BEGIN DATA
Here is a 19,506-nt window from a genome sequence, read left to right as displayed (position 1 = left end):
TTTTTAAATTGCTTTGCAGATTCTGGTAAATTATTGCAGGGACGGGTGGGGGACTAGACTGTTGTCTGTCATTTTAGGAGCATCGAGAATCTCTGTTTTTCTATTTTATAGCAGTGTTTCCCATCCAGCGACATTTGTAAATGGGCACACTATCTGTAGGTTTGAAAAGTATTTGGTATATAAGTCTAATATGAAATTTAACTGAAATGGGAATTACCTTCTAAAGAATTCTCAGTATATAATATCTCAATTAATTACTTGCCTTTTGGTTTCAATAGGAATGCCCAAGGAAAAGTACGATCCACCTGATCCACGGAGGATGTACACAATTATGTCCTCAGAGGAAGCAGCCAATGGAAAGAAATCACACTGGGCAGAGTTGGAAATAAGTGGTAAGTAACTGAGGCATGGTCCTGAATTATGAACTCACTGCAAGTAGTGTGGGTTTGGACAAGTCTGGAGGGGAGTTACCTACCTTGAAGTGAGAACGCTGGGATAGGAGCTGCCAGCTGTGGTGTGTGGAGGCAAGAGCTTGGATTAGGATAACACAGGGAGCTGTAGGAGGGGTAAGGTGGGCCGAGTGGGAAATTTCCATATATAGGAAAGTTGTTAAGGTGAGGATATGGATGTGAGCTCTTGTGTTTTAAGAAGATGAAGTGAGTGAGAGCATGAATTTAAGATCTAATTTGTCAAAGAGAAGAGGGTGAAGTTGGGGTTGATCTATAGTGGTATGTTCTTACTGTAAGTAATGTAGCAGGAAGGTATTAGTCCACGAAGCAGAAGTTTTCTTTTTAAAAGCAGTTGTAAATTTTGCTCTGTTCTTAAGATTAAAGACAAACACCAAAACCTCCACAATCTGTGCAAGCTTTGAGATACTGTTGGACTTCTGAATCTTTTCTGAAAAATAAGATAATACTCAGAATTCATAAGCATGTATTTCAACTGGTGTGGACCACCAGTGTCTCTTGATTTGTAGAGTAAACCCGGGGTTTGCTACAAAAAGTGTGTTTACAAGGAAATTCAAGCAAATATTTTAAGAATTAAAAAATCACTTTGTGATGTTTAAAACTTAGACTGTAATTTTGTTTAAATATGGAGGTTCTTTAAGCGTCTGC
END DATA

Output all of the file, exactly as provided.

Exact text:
Here is a 19,506-nt window from a genome sequence, read left to right as displayed (position 1 = left end):
TTTTTAAATTGCTTTGCAGATTCTGGTAAATTATTGCAGGGACGGGTGGGGGACTAGACTGTTGTCTGTCATTTTAGGAGCATCGAGAATCTCTGTTTTTCTATTTTATAGCAGTGTTTCCCATCCAGCGACATTTGTAAATGGGCACACTATCTGTAGGTTTGAAAAGTATTTGGTATATAAGTCTAATATGAAATTTAACTGAAATGGGAATTACCTTCTAAAGAATTCTCAGTATATAATATCTCAATTAATTACTTGCCTTTTGGTTTCAATAGGAATGCCCAAGGAAAAGTACGATCCACCTGATCCACGGAGGATGTACACAATTATGTCCTCAGAGGAAGCAGCCAATGGAAAGAAATCACACTGGGCAGAGTTGGAAATAAGTGGTAAGTAACTGAGGCATGGTCCTGAATTATGAACTCACTGCAAGTAGTGTGGGTTTGGACAAGTCTGGAGGGGAGTTACCTACCTTGAAGTGAGAACGCTGGGATAGGAGCTGCCAGCTGTGGTGTGTGGAGGCAAGAGCTTGGATTAGGATAACACAGGGAGCTGTAGGAGGGGTAAGGTGGGCCGAGTGGGAAATTTCCATATATAGGAAAGTTGTTAAGGTGAGGATATGGATGTGAGCTCTTGTGTTTTAAGAAGATGAAGTGAGTGAGAGCATGAATTTAAGATCTAATTTGTCAAAGAGAAGAGGGTGAAGTTGGGGTTGATCTATAGTGGTATGTTCTTACTGTAAGTAATGTAGCAGGAAGGTATTAGTCCACGAAGCAGAAGTTTTCTTTTTAAAAGCAGTTGTAAATTTTGCTCTGTTCTTAAGATTAAAGACAAACACCAAAACCTCCACAATCTGTGCAAGCTTTGAGATACTGTTGGACTTCTGAATCTTTTCTGAAAAATAAGATAATACTCAGAATTCATAAGCATGTATTTCAACTGGTGTGGACCACCAGTGTCTCTTGATTTGTAGAGTAAACCCGGGGTTTGCTACAAAAAGTGTGTTTACAAGGAAATTCAAGCAAATATTTTAAGAATTAAAAAATCACTTTGTGATGTTTAAAACTTAGACTGTAATTTTGTTTAAATATGGAGGTTCTTTAAGCGTCTGC